What are you doing to promote the Hour of Code?

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Why is SAS joining hands with Google, Microsoft, Amazon and other corporations to celebrate The Hour of Code?

During Computer Science Education Week, December 9 – 15, SAS and many others will draw attention to some startling facts:

  • The number of computer science jobs is growing three times faster than the number of graduates.
  • By 2020, the US is projected to have 1 million computing jobs unfilled!

There is huge concern about how we can fill these jobs, but the more significant question is this: How can the US innovate without computer scientists? This is no longer just an issue for our education system, it is an economic issue.

Schools across the US will celebrate Computer Science Education Week (CSEDWeek) by participating in an exciting new initiative called The Hour of Code.  It is a one-hour introduction to computer science that demystifies computer programming, or “coding,” and shows how anyone can create and innovate with a computer. The goal is to involve 10 million students in free coding activities.

You can start planning now to help accomplish that goal.

Teachers are encouraged to expose students to online tutorials that may be completed with just a web-browser, tablet, or smartphone. My personal favorite is Blockly.  Just try it, and I promise you’ll be fascinated.

There are also unplugged tutorials for students without computer access. No experience is needed! The idea is to help students experience the power of coding and get them “hooked” so they will enroll in at least one computer science course.

I’d like to share what we are doing at SAS to promote the Hour of Code in order to spark ideas for how other companies can do the same.

We are educating SAS employees and arming them with resources to act as advocates. On Dec. 10, SAS CIO Keith Collins will provide an overview at a special lunch event and will encourage employees to be ambassadors for the Hour of Code.  For those not able to attend, we will archive the video so folks can watch at their convenience.

SAS has developed a variety of support materials for our volunteers:  Power Point slides about SAS and/or STEM (science, technology engineering and math), videos, classroom activities, etc.  Our employees use these materials to tell students about the many fascinating careers in computer science and STEM.  Their enthusiasm can inspire students and help get them on the path to an exciting career.

What can you do personally?  Say “Yes!” when asked to speak at a local school during CSEDWeek.  And what is the role of the business community at-large? Any corporation can start by taking a look at the introductory video explaining The Hour of Code and sharing it with all employees.  Many schools are not yet aware of The Hour of Code, so corporations might share the link with local teachers and principals and partner with them on an activity.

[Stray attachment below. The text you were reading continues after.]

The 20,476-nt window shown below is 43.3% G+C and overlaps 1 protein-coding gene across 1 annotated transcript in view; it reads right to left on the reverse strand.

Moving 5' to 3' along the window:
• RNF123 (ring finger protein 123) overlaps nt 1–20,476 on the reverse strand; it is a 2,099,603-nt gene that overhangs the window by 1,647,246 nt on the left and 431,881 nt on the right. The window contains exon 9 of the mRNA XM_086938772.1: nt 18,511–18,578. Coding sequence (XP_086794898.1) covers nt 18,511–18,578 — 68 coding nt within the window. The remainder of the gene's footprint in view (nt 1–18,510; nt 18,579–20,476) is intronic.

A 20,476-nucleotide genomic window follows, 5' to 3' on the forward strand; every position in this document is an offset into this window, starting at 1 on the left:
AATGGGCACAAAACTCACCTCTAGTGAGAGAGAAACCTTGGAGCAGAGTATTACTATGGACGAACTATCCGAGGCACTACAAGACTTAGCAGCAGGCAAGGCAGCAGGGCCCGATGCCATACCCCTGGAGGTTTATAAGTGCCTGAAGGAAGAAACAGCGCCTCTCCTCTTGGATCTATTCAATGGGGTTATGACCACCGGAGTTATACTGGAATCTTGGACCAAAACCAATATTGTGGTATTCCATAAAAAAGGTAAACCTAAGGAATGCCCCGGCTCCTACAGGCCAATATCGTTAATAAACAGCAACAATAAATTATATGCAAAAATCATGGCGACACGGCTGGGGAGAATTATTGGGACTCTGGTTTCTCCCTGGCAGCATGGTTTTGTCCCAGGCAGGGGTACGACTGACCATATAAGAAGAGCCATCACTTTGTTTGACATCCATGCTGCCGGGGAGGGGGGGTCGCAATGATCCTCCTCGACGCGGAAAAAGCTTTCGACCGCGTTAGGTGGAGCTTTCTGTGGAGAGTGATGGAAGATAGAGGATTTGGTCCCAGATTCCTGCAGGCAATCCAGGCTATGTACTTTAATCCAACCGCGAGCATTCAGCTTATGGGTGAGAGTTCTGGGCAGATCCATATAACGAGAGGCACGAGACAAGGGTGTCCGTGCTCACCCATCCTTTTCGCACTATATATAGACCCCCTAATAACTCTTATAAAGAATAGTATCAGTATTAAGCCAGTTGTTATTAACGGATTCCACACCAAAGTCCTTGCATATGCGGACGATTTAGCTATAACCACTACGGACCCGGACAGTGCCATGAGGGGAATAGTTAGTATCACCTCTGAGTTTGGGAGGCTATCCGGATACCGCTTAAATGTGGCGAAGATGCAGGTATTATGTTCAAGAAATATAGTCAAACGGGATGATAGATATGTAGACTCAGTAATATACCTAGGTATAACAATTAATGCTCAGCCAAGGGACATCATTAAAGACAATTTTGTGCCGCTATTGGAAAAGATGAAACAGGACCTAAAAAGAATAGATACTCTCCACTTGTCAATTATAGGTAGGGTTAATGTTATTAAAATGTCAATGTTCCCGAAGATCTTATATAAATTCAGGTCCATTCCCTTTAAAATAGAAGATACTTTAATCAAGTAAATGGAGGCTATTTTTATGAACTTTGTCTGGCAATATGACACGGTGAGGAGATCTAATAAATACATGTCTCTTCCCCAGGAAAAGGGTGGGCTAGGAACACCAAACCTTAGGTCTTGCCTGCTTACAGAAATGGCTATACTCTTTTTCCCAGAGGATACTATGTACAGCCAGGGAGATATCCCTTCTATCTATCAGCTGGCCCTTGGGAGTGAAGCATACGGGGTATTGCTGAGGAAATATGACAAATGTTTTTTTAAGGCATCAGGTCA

Ask your local schools what they are doing or offer to be a speaker at a local event. You’ll be helping to improve our school system, fueling economic growth … and you’ll be helping 10 million students make history!

I would love to hear what other organizations have planned. Please share in the comments section!

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About Author

Caroline McCullen

Caroline McCullen is the Director of Education Initiatives at SAS Institute. As a Former National Technology Teacher of the Year, she continues to pursue her greatest passions: supporting activities and organizations that inspire excellence in education and helping schools harness innovative uses of technology to engage students and improve instruction. Her most recent projects focus on science, technology engineering, and mathematics (STEM). She continues to work with the SAS Programming for High School course, the Triangle High Five Math Collaborative, and other activities related to excellence in math and technology. She serves on the advisory boards of numerous education organizations, such as the NC Science, Technology and Math Center; Public School Forum; NC Center for After-School Programs; the Governor’s Talent and Workforce Development Committee; and Wake Education Partnership. She holds a B.A. in English with a minor in education from Florida State University and a M.S. in Teaching English to Speakers of Other Languages (TESOL) with a focus on technology from Nova Southeastern University, but she continues to learn every day from teachers and students as they use technology to innovate.

4 Comments

  1. Michelle Proctor on

    Oh, wow, Caroline, this is awesome! I’m definitely going to start evangelizing the goodness of the Hour of Code every opportunity I get. Great stuff!

    • Caroline McCullen
      Caroline McCullen on

      I'm so glad you are enthusiastic about this, Matt. I happen to know that you have a couple of budding coders at your house, and I think they would love these activities. Now the next step will be making sure the public schools have computer science classes for them!

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